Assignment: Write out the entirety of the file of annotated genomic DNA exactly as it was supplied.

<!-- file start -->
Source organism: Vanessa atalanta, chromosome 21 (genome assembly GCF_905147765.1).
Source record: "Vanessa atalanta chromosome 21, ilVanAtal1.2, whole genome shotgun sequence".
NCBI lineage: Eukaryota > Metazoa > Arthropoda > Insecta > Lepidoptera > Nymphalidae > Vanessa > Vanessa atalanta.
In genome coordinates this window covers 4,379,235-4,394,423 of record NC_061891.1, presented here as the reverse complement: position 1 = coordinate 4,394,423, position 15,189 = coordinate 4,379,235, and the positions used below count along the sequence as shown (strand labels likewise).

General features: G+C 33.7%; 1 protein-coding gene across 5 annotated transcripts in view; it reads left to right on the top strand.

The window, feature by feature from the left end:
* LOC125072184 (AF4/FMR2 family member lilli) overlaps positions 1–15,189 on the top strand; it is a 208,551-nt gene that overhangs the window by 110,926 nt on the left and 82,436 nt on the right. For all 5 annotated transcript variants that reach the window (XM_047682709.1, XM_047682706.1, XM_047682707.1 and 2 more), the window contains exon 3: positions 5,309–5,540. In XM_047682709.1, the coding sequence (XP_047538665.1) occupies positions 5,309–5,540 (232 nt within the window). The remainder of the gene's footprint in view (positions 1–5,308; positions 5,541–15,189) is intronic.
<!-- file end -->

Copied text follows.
Source organism: Vanessa atalanta, chromosome 21 (genome assembly GCF_905147765.1).
Source record: "Vanessa atalanta chromosome 21, ilVanAtal1.2, whole genome shotgun sequence".
NCBI lineage: Eukaryota > Metazoa > Arthropoda > Insecta > Lepidoptera > Nymphalidae > Vanessa > Vanessa atalanta.
In genome coordinates this window covers 4,379,235-4,394,423 of record NC_061891.1, presented here as the reverse complement: position 1 = coordinate 4,394,423, position 15,189 = coordinate 4,379,235, and the positions used below count along the sequence as shown (strand labels likewise).

General features: G+C 33.7%; 1 protein-coding gene across 5 annotated transcripts in view; it reads left to right on the top strand.

The window, feature by feature from the left end:
* LOC125072184 (AF4/FMR2 family member lilli) overlaps positions 1–15,189 on the top strand; it is a 208,551-nt gene that overhangs the window by 110,926 nt on the left and 82,436 nt on the right. For all 5 annotated transcript variants that reach the window (XM_047682709.1, XM_047682706.1, XM_047682707.1 and 2 more), the window contains exon 3: positions 5,309–5,540. In XM_047682709.1, the coding sequence (XP_047538665.1) occupies positions 5,309–5,540 (232 nt within the window). The remainder of the gene's footprint in view (positions 1–5,308; positions 5,541–15,189) is intronic.